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updated: 6/17/2017 8:57 PM

San Diego Padres provide Stevenson grad Marchese a nice option

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  • Stevenson center fielder Henry Marchese makes the catch.

      Stevenson center fielder Henry Marchese makes the catch.
    Gilbert R. Boucher II | Staff Photographer

  • Stevenson WR Henry Marchese.

      Stevenson WR Henry Marchese.
    Steve Lundy | Staff Photographer

 
 

The choice was easy for Henry Marchese. He just had to check his cellphone -- while taking a test.

"I know you're not supposed to do that," he said.

Marchese's circumstances made his decision to peek at his phone during class understandable, even to instructors at the University of Iowa. The recent Stevenson graduate reported to Iowa City on Monday to begin football workouts for the Hawkeyes and start two classes.

On Wednesday, Day 3 of the MLB amateur draft, Marchese was taking a student-athlete test when his phone started blowing up. He got permission to leave the room.

"The Padres called me twice and texted me all throughout the day," he said. "I was talking with my adviser about it. He was giving me info and telling me that it would probably happen."

It happened, all right. San Diego picked the speedy left-handed-hitting center fielder in the 34th round.

If the all-state wide receiver hadn't signed a national letter of intent to play football for Iowa, Marchese said he was hearing he would have been selected between rounds 1-5.

On Tuesday, when rounds 3-10 took place, the Kansas City Royals called him.

"They asked what it was going to take and I gave them my number," Marchese said. "They didn't take that risk. So I slipped to Day 3 and the Padres got me."

The 6-foot-3, 190-pound Marchese put together a senior season for Stevenson that included a .485 batting average, 5 home runs and 30 stolen bases. He compared his situation to Evan Skoug's in 2014.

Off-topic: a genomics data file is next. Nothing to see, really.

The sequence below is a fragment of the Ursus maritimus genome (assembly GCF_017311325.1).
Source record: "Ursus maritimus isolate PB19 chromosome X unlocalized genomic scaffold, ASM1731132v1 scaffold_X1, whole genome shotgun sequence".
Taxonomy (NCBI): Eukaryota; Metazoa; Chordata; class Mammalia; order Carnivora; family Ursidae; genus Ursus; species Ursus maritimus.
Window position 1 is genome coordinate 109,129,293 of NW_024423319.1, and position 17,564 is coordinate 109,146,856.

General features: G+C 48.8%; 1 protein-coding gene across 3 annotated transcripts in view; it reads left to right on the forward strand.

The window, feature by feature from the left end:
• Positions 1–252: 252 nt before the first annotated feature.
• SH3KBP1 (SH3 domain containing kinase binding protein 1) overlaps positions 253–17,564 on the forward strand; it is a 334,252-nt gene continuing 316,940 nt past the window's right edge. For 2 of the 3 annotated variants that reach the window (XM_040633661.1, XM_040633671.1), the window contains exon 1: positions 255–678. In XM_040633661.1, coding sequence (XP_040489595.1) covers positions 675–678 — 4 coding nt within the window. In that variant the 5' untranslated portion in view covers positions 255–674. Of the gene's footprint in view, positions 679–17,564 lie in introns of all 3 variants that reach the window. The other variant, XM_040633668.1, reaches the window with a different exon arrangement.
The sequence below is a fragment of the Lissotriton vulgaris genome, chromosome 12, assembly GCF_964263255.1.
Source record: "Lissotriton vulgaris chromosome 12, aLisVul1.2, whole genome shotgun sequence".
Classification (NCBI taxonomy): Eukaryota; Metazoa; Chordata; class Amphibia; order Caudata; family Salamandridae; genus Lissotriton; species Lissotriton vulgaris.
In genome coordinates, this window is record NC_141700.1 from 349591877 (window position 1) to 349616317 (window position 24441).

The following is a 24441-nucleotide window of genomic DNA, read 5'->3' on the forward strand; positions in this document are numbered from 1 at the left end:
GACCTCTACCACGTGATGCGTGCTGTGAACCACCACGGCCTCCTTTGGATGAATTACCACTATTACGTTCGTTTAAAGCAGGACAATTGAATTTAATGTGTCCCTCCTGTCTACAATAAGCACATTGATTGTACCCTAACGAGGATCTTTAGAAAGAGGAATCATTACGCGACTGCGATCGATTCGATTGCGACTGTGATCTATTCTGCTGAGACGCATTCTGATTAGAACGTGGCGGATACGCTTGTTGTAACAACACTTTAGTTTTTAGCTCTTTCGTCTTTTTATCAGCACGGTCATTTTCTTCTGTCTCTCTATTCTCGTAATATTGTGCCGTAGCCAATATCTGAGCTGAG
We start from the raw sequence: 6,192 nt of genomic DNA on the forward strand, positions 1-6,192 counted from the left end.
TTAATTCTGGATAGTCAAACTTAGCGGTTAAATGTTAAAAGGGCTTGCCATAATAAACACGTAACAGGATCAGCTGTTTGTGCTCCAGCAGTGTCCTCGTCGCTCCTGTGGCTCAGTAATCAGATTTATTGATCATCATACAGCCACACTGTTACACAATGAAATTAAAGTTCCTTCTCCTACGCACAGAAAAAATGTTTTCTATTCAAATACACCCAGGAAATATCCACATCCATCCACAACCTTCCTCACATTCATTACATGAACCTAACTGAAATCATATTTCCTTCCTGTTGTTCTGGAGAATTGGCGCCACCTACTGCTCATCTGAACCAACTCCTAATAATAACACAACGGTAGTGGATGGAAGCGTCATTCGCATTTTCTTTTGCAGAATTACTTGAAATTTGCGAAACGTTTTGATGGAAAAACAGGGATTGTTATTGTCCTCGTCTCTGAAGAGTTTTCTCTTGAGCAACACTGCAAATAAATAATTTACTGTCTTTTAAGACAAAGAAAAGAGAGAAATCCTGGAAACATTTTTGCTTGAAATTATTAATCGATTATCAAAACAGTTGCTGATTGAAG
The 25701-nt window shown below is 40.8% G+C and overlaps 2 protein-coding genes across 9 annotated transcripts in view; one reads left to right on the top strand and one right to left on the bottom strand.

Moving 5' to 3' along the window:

Skoug was an all-state catcher for Libertyville who turned down a seven-figure signing bonus to honor his letter of intent with Texas Christian University. Like Marchese, Skoug went in the 34th round. The Washington Nationals selected Skoug, who remained committed to TCU.

This week, Skoug was selected by the White Sox in the seventh round. He's playing in the College World Series for the third year in a row.

"Evan Skoug and I had like the same thing, basically," Marchese said. "Since I was going to Iowa for football, no team matched my number because they didn't want to take that risk (of potentially not being able to sign him)."

Marchese's next choice won't necessarily be easy.

While no team is likely to offer a 34th-rounder anywhere close to a seven-figure signing bonus, Marchese, his adviser and his family still will review all options.

"Obviously the last 24 hours have been crazy," Marchese said Thursday. "I'm going to take it day by day and see what's best."

Since reporting to Iowa, Marchese said he has been getting a new nickname daily. He has been called "Hank," "Hen" and "Keys," among other things.

"You can say my last name 200 different ways," said Marchese, pronounced Mar-CASE.

His nickname Thursday?

"Padre."

"They're all cool about it," Marchese said of the Iowa football staff's reaction to him being drafted. "They're all happy for me."

If Marchese stays at Iowa for his freshman year, he said it's possible that he would play football and baseball for the Hawkeyes. He first has to see what the Padres offer him.

"I'm in a unique situation," he said, "and I'm excited about both (options)."

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